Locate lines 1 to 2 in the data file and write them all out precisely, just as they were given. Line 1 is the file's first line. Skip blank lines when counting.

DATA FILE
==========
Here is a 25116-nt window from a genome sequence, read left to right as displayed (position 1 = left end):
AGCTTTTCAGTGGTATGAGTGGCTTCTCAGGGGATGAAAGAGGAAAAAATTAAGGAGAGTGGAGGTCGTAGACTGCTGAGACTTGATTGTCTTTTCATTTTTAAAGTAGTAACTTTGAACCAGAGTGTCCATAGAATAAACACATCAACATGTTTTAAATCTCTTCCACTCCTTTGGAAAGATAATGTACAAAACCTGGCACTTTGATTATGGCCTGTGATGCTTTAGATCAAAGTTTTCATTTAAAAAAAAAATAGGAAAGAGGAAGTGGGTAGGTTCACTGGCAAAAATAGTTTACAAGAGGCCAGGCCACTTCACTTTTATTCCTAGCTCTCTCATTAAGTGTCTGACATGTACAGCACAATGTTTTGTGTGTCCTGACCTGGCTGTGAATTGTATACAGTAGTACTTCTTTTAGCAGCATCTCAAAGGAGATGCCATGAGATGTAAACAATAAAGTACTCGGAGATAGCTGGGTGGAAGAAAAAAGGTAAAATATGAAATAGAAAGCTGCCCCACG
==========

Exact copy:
Here is a 25116-nt window from a genome sequence, read left to right as displayed (position 1 = left end):
AGCTTTTCAGTGGTATGAGTGGCTTCTCAGGGGATGAAAGAGGAAAAAATTAAGGAGAGTGGAGGTCGTAGACTGCTGAGACTTGATTGTCTTTTCATTTTTAAAGTAGTAACTTTGAACCAGAGTGTCCATAGAATAAACACATCAACATGTTTTAAATCTCTTCCACTCCTTTGGAAAGATAATGTACAAAACCTGGCACTTTGATTATGGCCTGTGATGCTTTAGATCAAAGTTTTCATTTAAAAAAAAAATAGGAAAGAGGAAGTGGGTAGGTTCACTGGCAAAAATAGTTTACAAGAGGCCAGGCCACTTCACTTTTATTCCTAGCTCTCTCATTAAGTGTCTGACATGTACAGCACAATGTTTTGTGTGTCCTGACCTGGCTGTGAATTGTATACAGTAGTACTTCTTTTAGCAGCATCTCAAAGGAGATGCCATGAGATGTAAACAATAAAGTACTCGGAGATAGCTGGGTGGAAGAAAAAAGGTAAAATATGAAATAGAAAGCTGCCCCACG